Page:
Candy Golde: The TVD Takeover

Admit it, you hear the term “supergroup” and thoughts turn to the 70’s…of pompous money grabs, feathered hair, puffy shirts, and sprawling guitar solos tucked into Roger Dean-influenced gatefold sleeves. OK, maybe I’m just thinking of Asia.

Regardless, Chicago’s Candy Golde, while a supergroup of sorts, is none of the above. Think lean, mean rock and roll machine with over a 100 collective years of bashing about—on stages and in studios.

Troubadour extraordinaire and vocalist Nick Tremulis, in his 25+ years of performing, has shared the stage and studio with Keith Richards, Billy Corgan, Marianne Faithful, Mavis Staples, Ronnie Spector, Jeff Tweedy, Los Lobos, The Neville Brothers, Steve Earle, Bonnie Raitt, Ian Hunter, David Johansen and more.

Bun E. Carlos has pounded the skins for nearly 35 years behind a little band called Cheap Trick. Bassist John Stirratt has clocked 15 years in a band you might know named Wilco. He’s also one half of the wonderful Autumn Defense.

Rick Rizzo brought Eleventh Dream Day to light on their second release “Prairie School Freakout” and keyboardist Mark Greenberg, also from Eleventh Dream Day and formerly of The Coctails with Archer Prewitt, rounds out the lineup.

They’re all here with us this week at TVD, debuting their new material (via 10″ vinyl out on Ten-O-Nine Records) and basically trawling through their 100 collective years of musical musings which they’ll be sharing here over the next 5 days.

Nick Tremulis kicks it off today. It’s Day #1 of the Candy Golde TVD Takeover Week . . .

“At the age between three and four years old I was sitting with my father in a booth at a small diner near where we lived waiting for fifteen cent hamburgers to make it to the table for lunch. In the olden days of which I was a part of, some diners used to have small personal jukeboxes at each booth. They weren’t that loud, but still enough to hear the song if you sat close to it.

My old man gave me a coin and said I could choose whatever I wanted, saying I had to push in one letter and one number and then a song would come out. There were no pictures of the artist, no album covers. Just these little boxes with words I couldn’t read on them. Plus they were already old as hell so there was only intuition to go on which at that age was all I ever went on anyways.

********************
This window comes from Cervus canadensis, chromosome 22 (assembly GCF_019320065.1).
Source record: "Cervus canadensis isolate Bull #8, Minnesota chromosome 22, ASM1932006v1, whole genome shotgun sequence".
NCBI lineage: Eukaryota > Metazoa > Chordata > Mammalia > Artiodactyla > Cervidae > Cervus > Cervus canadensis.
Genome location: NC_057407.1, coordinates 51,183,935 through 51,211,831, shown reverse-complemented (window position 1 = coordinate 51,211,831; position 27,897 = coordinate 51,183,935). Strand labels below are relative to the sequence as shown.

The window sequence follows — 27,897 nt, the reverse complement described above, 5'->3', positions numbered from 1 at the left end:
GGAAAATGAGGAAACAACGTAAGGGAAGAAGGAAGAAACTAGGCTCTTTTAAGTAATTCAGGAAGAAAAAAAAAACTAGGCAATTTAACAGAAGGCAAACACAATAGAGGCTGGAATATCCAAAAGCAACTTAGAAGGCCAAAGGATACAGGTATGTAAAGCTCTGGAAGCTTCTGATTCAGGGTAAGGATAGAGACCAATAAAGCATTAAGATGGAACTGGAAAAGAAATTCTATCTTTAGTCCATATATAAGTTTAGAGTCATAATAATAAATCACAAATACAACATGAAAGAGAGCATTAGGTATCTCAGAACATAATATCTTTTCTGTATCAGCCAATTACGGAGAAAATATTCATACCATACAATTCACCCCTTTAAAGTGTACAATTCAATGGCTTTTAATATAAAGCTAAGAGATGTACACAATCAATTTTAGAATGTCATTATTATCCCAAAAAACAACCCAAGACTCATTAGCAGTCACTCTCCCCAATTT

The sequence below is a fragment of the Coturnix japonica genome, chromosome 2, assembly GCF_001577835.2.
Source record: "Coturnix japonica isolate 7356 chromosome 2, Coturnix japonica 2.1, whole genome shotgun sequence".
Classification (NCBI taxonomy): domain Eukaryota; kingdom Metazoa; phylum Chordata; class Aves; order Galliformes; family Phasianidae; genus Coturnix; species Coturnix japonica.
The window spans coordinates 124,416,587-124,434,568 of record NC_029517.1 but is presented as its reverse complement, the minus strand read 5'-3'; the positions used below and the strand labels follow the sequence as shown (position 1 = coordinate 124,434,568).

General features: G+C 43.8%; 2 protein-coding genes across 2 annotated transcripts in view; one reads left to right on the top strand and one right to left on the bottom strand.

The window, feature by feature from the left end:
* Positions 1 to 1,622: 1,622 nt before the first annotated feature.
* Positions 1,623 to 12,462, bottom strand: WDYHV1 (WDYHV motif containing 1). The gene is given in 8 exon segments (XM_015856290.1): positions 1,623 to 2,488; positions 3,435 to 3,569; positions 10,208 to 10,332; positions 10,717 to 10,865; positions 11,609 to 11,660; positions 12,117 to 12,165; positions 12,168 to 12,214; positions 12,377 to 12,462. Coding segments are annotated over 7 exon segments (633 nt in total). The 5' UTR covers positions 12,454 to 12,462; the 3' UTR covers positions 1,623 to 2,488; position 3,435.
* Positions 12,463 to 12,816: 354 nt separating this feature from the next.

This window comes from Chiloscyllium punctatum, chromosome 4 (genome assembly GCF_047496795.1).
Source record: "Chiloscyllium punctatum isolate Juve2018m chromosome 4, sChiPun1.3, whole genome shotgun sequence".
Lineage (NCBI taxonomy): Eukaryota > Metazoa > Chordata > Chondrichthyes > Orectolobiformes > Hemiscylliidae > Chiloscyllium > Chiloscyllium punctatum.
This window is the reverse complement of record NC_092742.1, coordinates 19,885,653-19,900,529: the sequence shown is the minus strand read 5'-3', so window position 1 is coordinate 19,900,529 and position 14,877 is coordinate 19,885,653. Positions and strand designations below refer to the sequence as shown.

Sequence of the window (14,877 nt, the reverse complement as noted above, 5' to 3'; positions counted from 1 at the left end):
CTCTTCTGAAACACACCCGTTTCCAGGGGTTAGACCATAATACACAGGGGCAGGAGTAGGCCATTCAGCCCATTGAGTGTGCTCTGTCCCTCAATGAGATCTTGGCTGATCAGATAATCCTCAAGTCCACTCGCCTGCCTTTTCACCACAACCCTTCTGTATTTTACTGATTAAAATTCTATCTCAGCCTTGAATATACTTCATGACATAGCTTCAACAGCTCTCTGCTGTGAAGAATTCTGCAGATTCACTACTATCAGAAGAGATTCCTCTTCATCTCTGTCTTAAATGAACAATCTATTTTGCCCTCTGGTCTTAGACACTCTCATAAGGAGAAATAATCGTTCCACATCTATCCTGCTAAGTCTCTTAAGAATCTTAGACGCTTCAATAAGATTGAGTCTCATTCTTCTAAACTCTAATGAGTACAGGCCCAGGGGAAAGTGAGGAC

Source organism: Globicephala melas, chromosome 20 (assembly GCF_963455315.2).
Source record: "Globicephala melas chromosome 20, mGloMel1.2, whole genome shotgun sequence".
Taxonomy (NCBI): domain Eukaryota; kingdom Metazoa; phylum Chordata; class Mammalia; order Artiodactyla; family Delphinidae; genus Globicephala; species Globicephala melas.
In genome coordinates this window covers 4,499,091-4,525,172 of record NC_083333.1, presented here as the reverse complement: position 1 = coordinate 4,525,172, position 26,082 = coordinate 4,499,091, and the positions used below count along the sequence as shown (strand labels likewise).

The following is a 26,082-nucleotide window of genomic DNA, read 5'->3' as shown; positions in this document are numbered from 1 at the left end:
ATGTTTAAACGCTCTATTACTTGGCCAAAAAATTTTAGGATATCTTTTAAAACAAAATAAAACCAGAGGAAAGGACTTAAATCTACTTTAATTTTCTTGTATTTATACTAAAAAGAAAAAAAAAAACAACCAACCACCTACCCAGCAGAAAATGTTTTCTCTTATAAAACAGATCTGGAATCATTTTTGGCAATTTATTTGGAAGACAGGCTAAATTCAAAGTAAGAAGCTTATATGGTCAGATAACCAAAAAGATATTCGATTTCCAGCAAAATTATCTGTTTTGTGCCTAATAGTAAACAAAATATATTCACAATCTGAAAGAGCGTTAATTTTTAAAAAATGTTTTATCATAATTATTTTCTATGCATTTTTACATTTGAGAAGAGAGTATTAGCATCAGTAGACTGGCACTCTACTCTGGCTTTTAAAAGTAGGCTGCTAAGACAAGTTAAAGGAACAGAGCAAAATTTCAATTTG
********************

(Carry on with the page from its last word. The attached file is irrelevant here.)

The buttons were like the rocker buttons on an old Lowry Organ only they stuck in for a second after you pushed. Somehow, after some scrutiny, or what a kid plays at to look like he can read, I picked my favorite letter button and my favorite number button, popped the coin into the slot and waited eagerly to hear what the fates had granted me.

The needle dropped on the 45 with that scratch sound I’d heard so often at home, but this was my baby! The music started with this revolving groove coming from bass, drums, and piano. It was rocking back and forth, but quiet, in a relaxed sort of way. It went around with the blues style changes I was familiar with from home as pops played piano all the time and was partial to those changes. But after once around all of a sudden this giant voice bellowed out of that machine and knocked me back into my seat.

Candy Golde | Trouble’s Coming Down

LUCILLE!!! YOU WON’T DO YOUR SISTER WILL!!! What the hell is this? I could feel this bright burning sound cooking through me. Motion moving through my body made for something little kids weren’t supposed to know about. Then those stops man, POW! I was hypnotized by Little Richards wild voice. Then came that sneer from Lee Allen’s tenor sax. This wasn’t like the wiggly all over the joint sound of the be-bop my dad listened to at home. I was too young to comprehend that stuff when I was little anyway. Besides this was lean and twice as mean. I was floored. I must have asked the old man for another ten nickels so I could play it again and again.

When we left we went next door to a record shop to see if we could get the single but like the songs on that jukebox it was a little past its prime. This was the summer between ’63 and ’64. Single were about what was on the charts and Lucille had already seen its day in the sunshine. Soon the Beatles first singles came on the scene and blew away everything around them for kids my age. But man, even now, when I hear that song coming out of a speaker I get that same feeling all over me…only now I no what to do with it!” —Nicholas Tremulis

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